Thirty plus trap hives all waxed up and set. With an unusual ten-day golden week coming up, it’s looking like I’ll be camping at the apiary catching swarms.
With the warm winter, I expected spring to arrive early. Sakura trees are budded and ready to explode, but will boom later than last year and this years predicted forecast. Queen cells are already built in the stronger hives and drone brood looks good… Trap boxes are waxed up and counting down the days. Counting down the days.
Golden Week 2018 consisted of me camping out, catching swarms and playing with my tello. Overall and great golden week.
Last year around April the owner of the land my Ayuya apiary lives on decided to kick me off her land. What sucks sorry disappoints me the most is the time I lost developing the apiary, money aside I probably lost close to 1,000 hours of work over three years and only got to harvest one hive. In 2016 I was lucky enough to overwinter six hives which were due to be harvested the early summer of 2017, But because I was kicked out I needed to move them to a new apiary. Sadly three of the hives did not take to the new area, and two were stolen, yes stolen […]
Catch a spring swarm generally the only way to increase your Japanese honey bee colonies . Hive splitting, requeening are just something you just really won’t hear Japanese beeks talking about. For the past four years I have been using the yellow margin orchid which releases 3-Hydroxyoctanoic acid to signal Japanese honey bees. I honestly do not know why it does this, or what benefits the orchid gets, and Man! getting the orchid to flower when I want it to is always a major headache. With my painkillers running low I have decided to purchase artificial traps this year and see how they work. traps this year and see how they work.
I think this is the first spring that I have been this ready, ready for the wild Japanese honey bees to swarm. I have enough hives built for seventy new colonies, seventy… Have I gone crazy? …. Maybe! I also have enough traps for those seventy and enough places to place the those traps. Golden week for me is going to be a busy one and I have set a goal of 30 new hives this year. Now please, nice spring weather please.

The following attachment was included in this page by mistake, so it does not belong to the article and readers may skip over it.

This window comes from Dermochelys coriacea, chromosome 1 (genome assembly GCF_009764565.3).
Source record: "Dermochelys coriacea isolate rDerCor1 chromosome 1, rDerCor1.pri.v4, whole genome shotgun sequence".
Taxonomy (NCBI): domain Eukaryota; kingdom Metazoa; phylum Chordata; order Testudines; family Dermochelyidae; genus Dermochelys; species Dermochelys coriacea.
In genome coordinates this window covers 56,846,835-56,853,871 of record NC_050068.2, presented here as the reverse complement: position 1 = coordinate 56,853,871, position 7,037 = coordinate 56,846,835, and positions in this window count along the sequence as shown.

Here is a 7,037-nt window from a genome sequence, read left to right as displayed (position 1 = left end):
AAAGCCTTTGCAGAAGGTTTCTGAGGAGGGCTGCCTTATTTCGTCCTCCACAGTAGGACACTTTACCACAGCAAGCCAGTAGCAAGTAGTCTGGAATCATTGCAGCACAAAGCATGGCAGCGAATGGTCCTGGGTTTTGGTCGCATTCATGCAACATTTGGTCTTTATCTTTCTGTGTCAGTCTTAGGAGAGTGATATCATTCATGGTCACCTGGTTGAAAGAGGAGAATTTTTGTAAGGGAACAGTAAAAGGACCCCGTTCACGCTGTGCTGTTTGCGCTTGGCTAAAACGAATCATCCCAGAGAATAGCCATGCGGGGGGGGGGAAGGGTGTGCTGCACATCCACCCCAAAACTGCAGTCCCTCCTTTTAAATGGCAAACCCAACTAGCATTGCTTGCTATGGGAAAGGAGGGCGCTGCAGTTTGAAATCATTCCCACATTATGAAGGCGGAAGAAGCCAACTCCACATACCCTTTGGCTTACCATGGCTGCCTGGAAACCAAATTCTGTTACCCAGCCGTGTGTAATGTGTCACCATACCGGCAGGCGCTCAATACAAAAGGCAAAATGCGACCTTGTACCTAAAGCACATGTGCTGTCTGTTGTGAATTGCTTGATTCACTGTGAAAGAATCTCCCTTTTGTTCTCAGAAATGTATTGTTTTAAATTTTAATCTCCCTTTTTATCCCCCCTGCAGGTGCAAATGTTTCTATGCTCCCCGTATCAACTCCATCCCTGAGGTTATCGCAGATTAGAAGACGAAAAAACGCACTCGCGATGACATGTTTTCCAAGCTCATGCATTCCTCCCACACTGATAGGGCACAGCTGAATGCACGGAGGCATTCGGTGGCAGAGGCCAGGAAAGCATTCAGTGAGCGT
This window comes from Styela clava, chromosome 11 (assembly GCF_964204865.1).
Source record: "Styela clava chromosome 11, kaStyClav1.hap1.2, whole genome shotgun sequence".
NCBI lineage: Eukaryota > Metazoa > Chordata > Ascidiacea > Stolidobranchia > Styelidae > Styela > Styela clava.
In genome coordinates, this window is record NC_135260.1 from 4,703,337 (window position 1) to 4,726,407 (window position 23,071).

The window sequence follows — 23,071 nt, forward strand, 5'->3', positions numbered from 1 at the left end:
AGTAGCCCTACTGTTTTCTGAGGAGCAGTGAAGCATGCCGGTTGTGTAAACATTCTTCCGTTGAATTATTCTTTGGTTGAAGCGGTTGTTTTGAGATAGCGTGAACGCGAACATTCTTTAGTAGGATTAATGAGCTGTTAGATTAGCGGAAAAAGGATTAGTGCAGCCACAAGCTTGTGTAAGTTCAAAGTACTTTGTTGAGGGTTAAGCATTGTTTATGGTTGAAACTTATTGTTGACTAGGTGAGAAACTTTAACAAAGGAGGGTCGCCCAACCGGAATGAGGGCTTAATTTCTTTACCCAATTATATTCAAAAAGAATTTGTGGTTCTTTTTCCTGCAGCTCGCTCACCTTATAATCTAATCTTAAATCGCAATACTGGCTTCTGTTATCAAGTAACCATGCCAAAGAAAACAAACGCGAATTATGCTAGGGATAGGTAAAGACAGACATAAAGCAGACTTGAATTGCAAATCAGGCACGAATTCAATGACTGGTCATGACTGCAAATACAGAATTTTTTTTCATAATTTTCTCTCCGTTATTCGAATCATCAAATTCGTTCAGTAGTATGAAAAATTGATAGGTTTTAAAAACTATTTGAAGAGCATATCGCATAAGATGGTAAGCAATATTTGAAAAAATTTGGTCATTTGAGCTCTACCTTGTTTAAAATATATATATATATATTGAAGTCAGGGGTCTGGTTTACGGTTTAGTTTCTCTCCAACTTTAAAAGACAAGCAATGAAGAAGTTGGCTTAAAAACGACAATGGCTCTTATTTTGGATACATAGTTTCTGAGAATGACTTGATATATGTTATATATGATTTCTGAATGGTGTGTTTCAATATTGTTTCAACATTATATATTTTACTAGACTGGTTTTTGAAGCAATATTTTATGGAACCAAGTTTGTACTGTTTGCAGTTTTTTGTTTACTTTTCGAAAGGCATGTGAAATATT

This year I plan to go big, I let last year slip by and I am not going to let that happen again. Catching swarms won’t really start until the middle of April, so I right now I am building boxes and weathering them. I still have a hundred odd boxes to make so my time is limited.
Hatada eventually should become my biggest apiary hosting around 100 hives, in the area of the shed hopefully a potential 40 hives so I need to keep tools and hives on hand so I can rock up to the apiaries empty handed and take care of business. Empty handed? Really? Lazy much? I really want to cycle there some weekends and it’s a good 70 km round trip if I do a loop. Also I never know if I am going to be cycling, motorbiking or driving the Awaji sports car, aka kei-truck. But the main thing I want to keep up there is a weed-eater. In the photos below […]
With tremendous help from the Hatada Sea, Mountain and Forest Project I started my first honey bee shed. Once finished I won’t need to take my tools each time to the apiary. Hopefully, we can are done by February, Not to keen on putting the roof on though.
Once this invasive species flowers, it marks the end of my honey season. Bees, flies and other nectar-gathering insects love this plant, probably due to the fact that there are virtually no other flowers around this time.